I distinctly remember the moment I fell in love with her. I was ten years old, sitting in our living room floor, watching The Bodyguard late one night with my daddy. I remember begging him to stay and watch it with me because I’d heard it was a little scary. (In hindsight I realize what an amazing father he was. But I digress.)
I was instantly mesmerized, and I obsessed over that movie (like I tend to do with everything) until I knew every word, every note, every move. No, I didn’t want to marry Whitney – I wanted to be Whitney. I was my own Queen of the Night, dammit.
But none of the other little boys in Winnfield seemed as connected to her as I was. Nobody else talked incessantly about her outfits, her hair, or how sexy she made the “f word” sound. Growing up in that little town, I often felt isolated and that nobody else was like me. But then I’d go home at night and re-watch my new favorite movie, and I’d just get lost – and forget about not fitting in. I knew Whitney was different, too. I’d never before seen a black girl as the main character. I’d never heard a voice like that before. I’d never seen a white man kiss a black woman. And I loved it.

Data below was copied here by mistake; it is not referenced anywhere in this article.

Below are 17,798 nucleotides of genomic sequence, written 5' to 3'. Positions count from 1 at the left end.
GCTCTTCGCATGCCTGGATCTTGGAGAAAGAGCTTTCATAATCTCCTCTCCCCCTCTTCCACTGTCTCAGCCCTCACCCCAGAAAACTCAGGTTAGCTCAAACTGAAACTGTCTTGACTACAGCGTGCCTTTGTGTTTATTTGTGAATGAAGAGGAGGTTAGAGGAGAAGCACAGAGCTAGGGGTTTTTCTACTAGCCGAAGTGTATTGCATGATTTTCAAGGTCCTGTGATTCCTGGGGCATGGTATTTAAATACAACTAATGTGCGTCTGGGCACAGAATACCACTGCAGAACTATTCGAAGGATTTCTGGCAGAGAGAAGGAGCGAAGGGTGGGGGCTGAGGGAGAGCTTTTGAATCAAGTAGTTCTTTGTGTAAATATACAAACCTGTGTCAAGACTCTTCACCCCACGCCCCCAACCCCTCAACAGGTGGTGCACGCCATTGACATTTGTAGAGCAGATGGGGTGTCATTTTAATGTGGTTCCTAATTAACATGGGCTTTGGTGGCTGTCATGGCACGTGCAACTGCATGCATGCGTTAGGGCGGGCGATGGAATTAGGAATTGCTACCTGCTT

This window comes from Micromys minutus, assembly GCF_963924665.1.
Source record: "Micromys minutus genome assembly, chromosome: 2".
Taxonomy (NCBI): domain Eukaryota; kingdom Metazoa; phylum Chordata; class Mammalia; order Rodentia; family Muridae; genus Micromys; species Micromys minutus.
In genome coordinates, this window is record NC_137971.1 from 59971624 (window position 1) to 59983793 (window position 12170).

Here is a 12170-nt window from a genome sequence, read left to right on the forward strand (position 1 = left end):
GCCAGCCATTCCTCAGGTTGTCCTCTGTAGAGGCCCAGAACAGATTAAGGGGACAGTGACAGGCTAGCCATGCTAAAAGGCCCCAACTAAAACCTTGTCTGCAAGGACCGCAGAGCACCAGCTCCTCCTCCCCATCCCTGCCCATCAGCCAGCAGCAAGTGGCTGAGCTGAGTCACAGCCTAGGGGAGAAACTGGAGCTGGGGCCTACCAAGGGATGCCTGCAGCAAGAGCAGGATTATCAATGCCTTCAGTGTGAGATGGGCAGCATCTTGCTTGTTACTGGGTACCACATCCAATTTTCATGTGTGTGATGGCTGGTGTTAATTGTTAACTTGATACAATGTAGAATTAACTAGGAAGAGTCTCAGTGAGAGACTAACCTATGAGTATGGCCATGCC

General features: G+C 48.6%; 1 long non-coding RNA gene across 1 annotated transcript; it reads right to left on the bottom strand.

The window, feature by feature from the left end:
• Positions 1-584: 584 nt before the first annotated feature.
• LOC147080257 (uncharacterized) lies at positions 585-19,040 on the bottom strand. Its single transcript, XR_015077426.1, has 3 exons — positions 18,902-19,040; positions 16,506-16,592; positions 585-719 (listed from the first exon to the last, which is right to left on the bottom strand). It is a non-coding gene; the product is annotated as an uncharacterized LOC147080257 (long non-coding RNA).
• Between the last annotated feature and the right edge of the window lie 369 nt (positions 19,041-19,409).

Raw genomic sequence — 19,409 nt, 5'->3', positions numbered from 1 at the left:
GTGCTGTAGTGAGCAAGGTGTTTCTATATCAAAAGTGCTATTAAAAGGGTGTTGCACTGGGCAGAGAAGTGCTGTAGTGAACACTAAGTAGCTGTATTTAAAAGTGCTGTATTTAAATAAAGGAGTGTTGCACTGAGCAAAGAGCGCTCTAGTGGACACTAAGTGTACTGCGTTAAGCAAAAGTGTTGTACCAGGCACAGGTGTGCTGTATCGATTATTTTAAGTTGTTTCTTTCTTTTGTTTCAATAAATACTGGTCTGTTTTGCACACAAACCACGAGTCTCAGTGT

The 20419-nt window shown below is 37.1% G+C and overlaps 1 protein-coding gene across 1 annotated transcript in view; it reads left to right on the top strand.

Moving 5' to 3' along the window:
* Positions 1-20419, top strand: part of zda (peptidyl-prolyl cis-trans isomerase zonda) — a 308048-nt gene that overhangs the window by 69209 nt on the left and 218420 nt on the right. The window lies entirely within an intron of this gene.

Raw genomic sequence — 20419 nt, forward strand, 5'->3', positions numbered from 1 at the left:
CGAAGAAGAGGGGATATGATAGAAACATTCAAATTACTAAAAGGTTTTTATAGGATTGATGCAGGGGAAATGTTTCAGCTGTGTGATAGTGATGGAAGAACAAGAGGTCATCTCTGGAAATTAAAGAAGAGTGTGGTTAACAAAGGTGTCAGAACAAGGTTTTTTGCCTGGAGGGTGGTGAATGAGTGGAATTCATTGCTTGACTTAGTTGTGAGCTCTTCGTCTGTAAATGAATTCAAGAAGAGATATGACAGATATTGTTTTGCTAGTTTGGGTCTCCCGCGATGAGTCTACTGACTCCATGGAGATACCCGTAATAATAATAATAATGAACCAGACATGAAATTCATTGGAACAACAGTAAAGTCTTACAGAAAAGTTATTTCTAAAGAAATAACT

My love affair continued throughout high school, and I jammed to her Greatest Hits on a daily basis. I’m still kicking myself for leaving one of those CDs in my Physics book. When everybody else was discovering love and all the feelings that teenagers experience, I had Whitney. She was my escape from the sadness that haunted me every hour of every day.
And then there were the rough years – for me and Whitney. The cracks began to shatter the perfect images that we both tried so hard to show. We both faced some pretty bad demons, and neither of us fought them in healthy ways.
Well, yesterday, Whitney stopped fighting her demons. And I don’t care what her cause of death was – that doesn’t matter. What matters is the legacy she left behind. What matters is how many lives she changed. What matters is that she made a little boy feel okay with being different.
This morning I begged another man to watch The Bodyguard with me. No, I wasn’t scared of the movie anymore. I was scared of facing the fact that Whitney was dead. I was scared of seeing her back in her prime – before things got bad. I was scared to recognize that not everybody gets the happy ending.
I know what it’s like to live life with a storm brewing inside you – a storm that never goes away and is only briefly dulled with destructive vices. And I know that Whitney’s sea has finally been calmed, and her eventual peace gives me comfort.
I will always love you, Whitney Houston.